At a record breaking live stream with over 7,000 members, the Communication Workers’ Union leadership announced that talks with the management of BT Group (BT, EE and Openreach) had broken down, and that they now intend to initiate a national ballot for industrial action.
By Paddy Meehan, communications worker
BT Group workers have faced attacks on job security on multiple fronts in the past year. Workers in a number of sections have been made redundant for the first time in the company’s history, while tens of thousands were put on notice as the company announced a rationalisation of sites. Every worker has been informed, despite a recognised opposition in company consultation, that their redundancy terms will be reduced to the legal minimum. 170 engineers in Project Repayment have already taken five days of strike action against a forcible regrading of their role. Hundreds of agency workers for the company have been served notice that their contracts will not be renewed.
In a consultative ballot, 98% of BT Group workers rejected these changes in December, based on a 74.2% turnout. Since then, the company has announced more redundancies and ploughed ahead with these attacks. On 8th March, the company’s chairman was forced to resign in a disagreement with the CEO about the nature and direction of the shake-up in the company. It’s clear that management have geared up for a significant confrontation with union members – workers who were critical throughout the pandemic.
Bosses’ offensive must be opposed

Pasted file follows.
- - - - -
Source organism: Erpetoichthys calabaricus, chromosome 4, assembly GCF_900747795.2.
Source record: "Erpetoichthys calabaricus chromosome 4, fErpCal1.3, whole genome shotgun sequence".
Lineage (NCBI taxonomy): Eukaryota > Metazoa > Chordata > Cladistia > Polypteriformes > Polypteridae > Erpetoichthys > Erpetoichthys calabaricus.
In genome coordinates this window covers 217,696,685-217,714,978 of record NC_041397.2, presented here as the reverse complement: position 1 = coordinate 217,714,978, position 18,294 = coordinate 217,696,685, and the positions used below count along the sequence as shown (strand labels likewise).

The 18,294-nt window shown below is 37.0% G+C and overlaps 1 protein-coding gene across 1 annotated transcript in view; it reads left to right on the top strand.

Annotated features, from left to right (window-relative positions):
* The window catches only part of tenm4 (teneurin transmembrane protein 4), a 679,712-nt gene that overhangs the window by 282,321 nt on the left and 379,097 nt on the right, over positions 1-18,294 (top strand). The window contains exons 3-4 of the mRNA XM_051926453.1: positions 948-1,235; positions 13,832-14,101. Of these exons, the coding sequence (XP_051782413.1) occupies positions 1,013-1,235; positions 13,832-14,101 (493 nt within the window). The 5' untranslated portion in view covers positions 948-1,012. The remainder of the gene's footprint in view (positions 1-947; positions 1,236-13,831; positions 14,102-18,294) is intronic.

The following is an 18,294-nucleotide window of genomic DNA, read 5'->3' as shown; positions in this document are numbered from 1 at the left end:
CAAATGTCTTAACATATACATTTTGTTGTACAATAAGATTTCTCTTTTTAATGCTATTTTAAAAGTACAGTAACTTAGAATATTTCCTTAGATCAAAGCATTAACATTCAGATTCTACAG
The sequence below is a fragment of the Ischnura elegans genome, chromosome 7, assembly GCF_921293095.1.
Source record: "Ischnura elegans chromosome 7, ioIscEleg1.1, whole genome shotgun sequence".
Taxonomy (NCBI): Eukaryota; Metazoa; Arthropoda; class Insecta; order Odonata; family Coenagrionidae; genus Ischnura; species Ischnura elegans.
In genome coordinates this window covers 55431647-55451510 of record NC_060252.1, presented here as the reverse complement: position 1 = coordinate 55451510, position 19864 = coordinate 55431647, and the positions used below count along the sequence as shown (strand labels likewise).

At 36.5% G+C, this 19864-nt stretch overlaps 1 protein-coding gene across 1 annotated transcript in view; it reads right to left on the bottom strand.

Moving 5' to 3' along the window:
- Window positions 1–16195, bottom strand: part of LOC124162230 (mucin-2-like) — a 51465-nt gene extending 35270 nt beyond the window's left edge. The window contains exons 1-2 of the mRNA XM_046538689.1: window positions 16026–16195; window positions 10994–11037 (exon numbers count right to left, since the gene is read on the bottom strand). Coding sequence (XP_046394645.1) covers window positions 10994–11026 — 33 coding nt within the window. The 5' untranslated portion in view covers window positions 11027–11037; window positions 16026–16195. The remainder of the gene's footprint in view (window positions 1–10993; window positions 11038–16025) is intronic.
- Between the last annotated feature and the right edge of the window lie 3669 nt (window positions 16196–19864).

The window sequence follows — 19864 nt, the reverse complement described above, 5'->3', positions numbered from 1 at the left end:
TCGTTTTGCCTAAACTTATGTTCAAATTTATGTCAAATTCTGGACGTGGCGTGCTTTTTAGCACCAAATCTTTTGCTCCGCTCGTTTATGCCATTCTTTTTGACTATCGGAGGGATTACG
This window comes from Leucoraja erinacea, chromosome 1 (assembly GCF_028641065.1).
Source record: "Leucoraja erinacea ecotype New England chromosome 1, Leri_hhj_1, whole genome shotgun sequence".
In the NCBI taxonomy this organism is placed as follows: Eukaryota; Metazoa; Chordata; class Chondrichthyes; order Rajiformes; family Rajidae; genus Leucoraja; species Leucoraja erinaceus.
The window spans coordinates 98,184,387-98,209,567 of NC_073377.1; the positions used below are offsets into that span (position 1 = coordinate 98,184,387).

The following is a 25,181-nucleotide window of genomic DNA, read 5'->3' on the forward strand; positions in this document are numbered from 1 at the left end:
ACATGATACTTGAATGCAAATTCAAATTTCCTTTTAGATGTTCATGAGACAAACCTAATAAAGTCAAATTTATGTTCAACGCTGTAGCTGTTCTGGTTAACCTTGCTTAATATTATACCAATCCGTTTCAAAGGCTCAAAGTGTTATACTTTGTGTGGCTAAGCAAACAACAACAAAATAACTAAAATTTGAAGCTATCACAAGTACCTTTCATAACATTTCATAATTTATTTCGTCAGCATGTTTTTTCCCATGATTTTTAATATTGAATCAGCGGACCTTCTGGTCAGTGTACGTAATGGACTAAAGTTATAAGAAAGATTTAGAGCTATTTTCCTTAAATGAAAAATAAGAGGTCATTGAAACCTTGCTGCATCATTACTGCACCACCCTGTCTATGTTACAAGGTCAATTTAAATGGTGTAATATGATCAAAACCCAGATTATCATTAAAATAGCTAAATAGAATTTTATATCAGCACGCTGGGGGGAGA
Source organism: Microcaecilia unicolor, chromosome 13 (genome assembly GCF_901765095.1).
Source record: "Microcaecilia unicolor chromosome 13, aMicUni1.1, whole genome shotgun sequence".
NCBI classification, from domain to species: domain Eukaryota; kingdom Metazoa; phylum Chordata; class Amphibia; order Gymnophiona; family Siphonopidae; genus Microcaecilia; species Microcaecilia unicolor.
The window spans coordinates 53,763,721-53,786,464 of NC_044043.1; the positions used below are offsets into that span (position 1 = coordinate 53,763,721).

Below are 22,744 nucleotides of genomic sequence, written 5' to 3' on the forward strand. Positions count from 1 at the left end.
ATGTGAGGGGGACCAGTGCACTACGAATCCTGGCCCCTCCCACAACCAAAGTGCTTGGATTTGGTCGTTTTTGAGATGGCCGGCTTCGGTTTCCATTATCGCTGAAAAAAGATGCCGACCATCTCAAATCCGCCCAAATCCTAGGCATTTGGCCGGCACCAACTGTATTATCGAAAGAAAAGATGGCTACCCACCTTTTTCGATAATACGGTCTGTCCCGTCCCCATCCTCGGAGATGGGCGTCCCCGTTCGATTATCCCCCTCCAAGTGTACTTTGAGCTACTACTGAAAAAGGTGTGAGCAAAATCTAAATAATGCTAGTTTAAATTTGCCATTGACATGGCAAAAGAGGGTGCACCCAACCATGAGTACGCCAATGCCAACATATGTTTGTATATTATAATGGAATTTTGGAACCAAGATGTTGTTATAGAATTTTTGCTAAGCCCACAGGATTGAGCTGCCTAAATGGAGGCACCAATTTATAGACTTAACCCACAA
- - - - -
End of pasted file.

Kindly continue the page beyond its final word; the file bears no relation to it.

BT Group management join the likes of British Gas and Tesco, who have used the chaos and social isolation caused by the pandemic to try and drive through massive attacks on terms and conditions. It’s clear the bosses aren’t going to let the essential role these workers have played – keeping people connected, fed and warm – to get in the way of maximising profits. Meanwhile, health workers, who have been on the frontline without adequate PPE and staffing levels, have been insulted with a 1% pay offer. This offensive by the bosses and the government must be met with a coordinated, mass campaign of struggle by the trade union movement.
The leading bodies of the trade union movement – the TUC, STUC and NIC-ICTU – have failed to give workers direction on how to defend their health and safety during the lockdown. Now, the assault on workers’ terms and conditions must be stopped. The trade union movement must announce a series of days of action, linking up workers engaged in disputes across both public and private sectors, to build towards a 24-hour general strike.
Solidarity to BT Group workers!
- Fight for a new ‘job security policy’ with:
- A commitment to zero redundancies;
- A return to redeployment, with pay and pension protection;
- Enhanced voluntary leaver schemes for those seeking early retirement;
- A commitment that all positions left vacant will be properly staffed;
- Bringing all subcontractors in-house on equal terms and conditions;
- A joint campaign involving the professional and managers’ union Prospect, to make this a company-wide policy.